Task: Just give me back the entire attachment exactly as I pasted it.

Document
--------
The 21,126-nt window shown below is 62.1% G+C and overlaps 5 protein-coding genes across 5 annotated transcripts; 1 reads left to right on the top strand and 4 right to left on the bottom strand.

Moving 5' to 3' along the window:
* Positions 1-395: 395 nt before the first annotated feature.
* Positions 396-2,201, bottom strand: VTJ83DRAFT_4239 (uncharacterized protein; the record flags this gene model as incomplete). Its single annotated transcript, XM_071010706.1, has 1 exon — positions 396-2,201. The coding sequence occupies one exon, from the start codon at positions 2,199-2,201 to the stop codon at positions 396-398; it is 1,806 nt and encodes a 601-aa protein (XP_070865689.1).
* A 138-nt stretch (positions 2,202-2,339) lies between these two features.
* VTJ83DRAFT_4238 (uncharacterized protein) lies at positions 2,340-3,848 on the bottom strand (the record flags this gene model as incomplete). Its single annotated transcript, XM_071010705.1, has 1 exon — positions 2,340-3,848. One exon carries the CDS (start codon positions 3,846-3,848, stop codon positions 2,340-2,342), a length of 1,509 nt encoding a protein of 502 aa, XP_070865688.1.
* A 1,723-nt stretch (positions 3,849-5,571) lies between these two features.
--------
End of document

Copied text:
The 21,126-nt window shown below is 62.1% G+C and overlaps 5 protein-coding genes across 5 annotated transcripts; 1 reads left to right on the top strand and 4 right to left on the bottom strand.

Moving 5' to 3' along the window:
* Positions 1-395: 395 nt before the first annotated feature.
* Positions 396-2,201, bottom strand: VTJ83DRAFT_4239 (uncharacterized protein; the record flags this gene model as incomplete). Its single annotated transcript, XM_071010706.1, has 1 exon — positions 396-2,201. The coding sequence occupies one exon, from the start codon at positions 2,199-2,201 to the stop codon at positions 396-398; it is 1,806 nt and encodes a 601-aa protein (XP_070865689.1).
* A 138-nt stretch (positions 2,202-2,339) lies between these two features.
* VTJ83DRAFT_4238 (uncharacterized protein) lies at positions 2,340-3,848 on the bottom strand (the record flags this gene model as incomplete). Its single annotated transcript, XM_071010705.1, has 1 exon — positions 2,340-3,848. One exon carries the CDS (start codon positions 3,846-3,848, stop codon positions 2,340-2,342), a length of 1,509 nt encoding a protein of 502 aa, XP_070865688.1.
* A 1,723-nt stretch (positions 3,849-5,571) lies between these two features.